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Adapting to change: a matter of attitude

Foto Lola post

Change is a constant in our lives, yet humans naturally tend to show aversion to anything that entails changes affecting their safety or comfort zone.

It's hard to find someone who likes change, let alone promote it! However, that change-resistant mindset does little or nothing to help with continuing to grow professionally.

The environment in which we live is portrayed as both difficult and complex. While the former requires problem-solving, the latter on complexity implies knowing how to manage paradoxes, situations of uncertainty as well as confronting a world in which ambiguity has overtaken the certainties of the past.

Many of the large companies achieving success in the past have ended up disappearing due to their inability to foresee the future and to adapt to change. Such companies died because of their arrogance and navel-gazing, unable to heed to their customer’s pace.

A company changes when people change. However, when inertia outweighs the willingness to adapt to changing environments, both professionals and companies become run of the mill.

It’s necessary to transform the company into an organization with a culture open to innovation and that’s agile in the way it’s managed; one in which middle management is unafraid of making mistakes and able to learn from failure, to try again. It’s important to change the culture of control, so it becomes a culture of effort and of a real, and not fake, commitment.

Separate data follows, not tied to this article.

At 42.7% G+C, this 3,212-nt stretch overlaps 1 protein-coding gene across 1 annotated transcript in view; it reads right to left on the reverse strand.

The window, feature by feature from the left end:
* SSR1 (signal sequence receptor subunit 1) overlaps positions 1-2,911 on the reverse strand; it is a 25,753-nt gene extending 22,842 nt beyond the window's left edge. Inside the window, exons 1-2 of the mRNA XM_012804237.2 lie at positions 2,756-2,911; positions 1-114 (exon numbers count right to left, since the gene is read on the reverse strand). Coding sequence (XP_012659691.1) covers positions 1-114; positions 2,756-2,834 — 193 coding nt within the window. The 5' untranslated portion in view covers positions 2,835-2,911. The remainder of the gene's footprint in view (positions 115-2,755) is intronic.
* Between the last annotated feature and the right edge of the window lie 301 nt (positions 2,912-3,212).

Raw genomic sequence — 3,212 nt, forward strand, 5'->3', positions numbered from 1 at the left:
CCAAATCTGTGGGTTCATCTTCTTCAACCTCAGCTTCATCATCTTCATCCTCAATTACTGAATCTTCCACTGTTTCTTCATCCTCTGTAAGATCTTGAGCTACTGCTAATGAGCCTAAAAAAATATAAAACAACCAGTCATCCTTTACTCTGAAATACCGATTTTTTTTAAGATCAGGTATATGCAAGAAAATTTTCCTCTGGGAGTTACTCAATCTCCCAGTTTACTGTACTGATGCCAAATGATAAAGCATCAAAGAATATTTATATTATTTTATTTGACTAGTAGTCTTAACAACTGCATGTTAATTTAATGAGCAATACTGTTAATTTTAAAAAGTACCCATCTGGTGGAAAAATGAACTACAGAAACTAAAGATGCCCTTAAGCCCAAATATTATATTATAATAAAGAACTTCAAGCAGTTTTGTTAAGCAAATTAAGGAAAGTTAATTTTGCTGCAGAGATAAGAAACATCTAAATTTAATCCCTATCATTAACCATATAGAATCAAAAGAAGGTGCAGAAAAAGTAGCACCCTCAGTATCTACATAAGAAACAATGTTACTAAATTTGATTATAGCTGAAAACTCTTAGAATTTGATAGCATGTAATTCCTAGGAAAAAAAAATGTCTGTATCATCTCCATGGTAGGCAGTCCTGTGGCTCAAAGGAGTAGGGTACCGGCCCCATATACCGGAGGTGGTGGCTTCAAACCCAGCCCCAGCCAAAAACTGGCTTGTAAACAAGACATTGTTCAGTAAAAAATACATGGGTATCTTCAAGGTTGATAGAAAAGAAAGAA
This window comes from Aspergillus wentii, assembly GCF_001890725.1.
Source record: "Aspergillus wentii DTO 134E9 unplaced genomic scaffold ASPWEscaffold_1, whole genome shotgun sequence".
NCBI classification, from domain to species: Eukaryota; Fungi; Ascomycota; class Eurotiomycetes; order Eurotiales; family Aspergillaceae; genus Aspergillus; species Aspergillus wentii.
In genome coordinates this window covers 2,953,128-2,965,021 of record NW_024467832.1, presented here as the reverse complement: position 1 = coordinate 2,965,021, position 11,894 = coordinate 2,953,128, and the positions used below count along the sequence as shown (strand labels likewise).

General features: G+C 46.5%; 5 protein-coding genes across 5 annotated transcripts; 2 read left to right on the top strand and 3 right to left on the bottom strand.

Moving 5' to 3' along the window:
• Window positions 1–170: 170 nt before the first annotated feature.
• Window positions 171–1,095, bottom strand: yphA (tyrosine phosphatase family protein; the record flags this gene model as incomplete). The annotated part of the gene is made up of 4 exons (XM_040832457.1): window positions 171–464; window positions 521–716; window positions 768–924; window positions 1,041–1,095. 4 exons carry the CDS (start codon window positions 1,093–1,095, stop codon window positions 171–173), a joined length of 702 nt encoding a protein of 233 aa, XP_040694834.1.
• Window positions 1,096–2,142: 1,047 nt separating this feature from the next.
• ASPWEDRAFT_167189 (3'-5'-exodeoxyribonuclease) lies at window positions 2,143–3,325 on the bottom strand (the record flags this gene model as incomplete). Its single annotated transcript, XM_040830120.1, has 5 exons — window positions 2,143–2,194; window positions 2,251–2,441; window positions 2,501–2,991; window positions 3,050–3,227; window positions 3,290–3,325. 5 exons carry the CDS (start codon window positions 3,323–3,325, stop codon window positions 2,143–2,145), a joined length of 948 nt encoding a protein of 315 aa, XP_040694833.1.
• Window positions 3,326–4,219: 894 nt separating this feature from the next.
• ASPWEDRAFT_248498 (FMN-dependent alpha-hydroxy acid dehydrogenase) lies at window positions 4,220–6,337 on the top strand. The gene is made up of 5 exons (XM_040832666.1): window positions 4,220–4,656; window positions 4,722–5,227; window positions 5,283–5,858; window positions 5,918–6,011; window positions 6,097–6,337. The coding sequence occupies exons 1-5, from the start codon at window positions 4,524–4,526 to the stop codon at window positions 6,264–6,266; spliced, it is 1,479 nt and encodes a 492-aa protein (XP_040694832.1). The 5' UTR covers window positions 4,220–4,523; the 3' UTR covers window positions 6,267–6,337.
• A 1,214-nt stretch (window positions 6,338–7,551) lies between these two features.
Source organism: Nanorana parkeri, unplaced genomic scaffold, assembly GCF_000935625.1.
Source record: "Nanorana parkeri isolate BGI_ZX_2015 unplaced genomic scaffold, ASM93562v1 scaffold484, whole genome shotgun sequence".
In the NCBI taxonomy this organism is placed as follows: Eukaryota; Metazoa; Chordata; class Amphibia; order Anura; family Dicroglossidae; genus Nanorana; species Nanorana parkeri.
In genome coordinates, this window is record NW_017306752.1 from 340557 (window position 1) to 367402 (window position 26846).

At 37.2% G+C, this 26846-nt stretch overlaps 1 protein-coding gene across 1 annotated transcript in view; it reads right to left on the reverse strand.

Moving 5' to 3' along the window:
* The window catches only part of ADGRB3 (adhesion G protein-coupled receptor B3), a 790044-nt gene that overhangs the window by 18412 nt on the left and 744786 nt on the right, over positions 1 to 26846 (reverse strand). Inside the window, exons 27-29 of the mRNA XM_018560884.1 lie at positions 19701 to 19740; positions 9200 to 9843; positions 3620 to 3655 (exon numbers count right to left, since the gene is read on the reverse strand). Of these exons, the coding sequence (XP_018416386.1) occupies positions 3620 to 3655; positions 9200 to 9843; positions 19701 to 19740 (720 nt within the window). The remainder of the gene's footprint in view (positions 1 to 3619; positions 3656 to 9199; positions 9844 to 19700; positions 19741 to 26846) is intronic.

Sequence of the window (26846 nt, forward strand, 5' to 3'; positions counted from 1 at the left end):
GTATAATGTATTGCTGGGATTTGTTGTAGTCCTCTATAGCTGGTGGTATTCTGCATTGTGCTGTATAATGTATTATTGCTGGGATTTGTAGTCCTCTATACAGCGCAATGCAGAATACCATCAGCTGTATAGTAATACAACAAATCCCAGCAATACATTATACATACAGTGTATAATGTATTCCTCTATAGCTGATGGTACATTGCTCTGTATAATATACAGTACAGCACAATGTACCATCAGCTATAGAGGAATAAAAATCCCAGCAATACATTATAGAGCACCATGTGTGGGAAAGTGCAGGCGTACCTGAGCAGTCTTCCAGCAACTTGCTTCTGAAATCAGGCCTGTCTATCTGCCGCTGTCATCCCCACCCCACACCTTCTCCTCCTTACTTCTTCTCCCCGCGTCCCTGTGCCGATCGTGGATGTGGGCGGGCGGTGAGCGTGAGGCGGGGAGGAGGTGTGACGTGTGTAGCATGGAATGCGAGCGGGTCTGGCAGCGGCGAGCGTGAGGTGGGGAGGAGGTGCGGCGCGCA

Adapting to change isn’t bad, although sometimes doubting or resisting it can mean being too late.

The people we develop in our work in a company must portray an attitude of being a novice expert, that is to say, an attitude of lifelong learning that allows us to know what we are good at and what we need to improve. This attitude to learning comes with actions leading us to achieving results.

More and more companies are demanding professional T-shaped profiles, in other words, professionals who combine their expert knowledge in field with horizontal skills that allow them to arouse empathy with clients, collaborate in a team, manage constructive dialogues, both internally and with external agents, and above all, to be an example for others.

A culture open to innovation isn’t so much about technology, but about being broad-minded and ready to go further.

While complacency helps us perpetuate past behaviours, which we have transformed into habits and routines; humility primes us to feel we are expert learners, preparing us better for the future.

Attitude is what sets a professional apart from the average Jane or Joe. Plus, for those who are given to complaining, to clichés, to a sense of déjà vu, in order to get away from intricacy, I would recommend reading Viktor Frankl's book, "Man’s Search for Meaning", where the protagonist recounts his experience in four Nazi concentration camps, including Auschwitz.

One of the ideas developed in this book is that the one thing that no one can take from us is the freedom to choose our attitude, irrespective of the circumstances surrounding us, however difficult, painful or complex they may be.

The attitude we project to others for each scenario is the outcome of a personal decision. There are people who expect things to go well so that they can show a positive attitude; but actually, projecting a positive attitude when things don't go so well, can prompt them to do better.

What about you, what attitude do you choose when facing change?

By: Lola Lotero

Editorial HR

Meta4, with 1,300 customers in 100 countries, manages more than 18 million people worldwide. The company’s R&D&I center located in Spain (Madrid) develops HR applications capable of meeting local and global needs of all types of organizations. The editorial team is made up of professionals with over 15 years of experience in the HR technology field.

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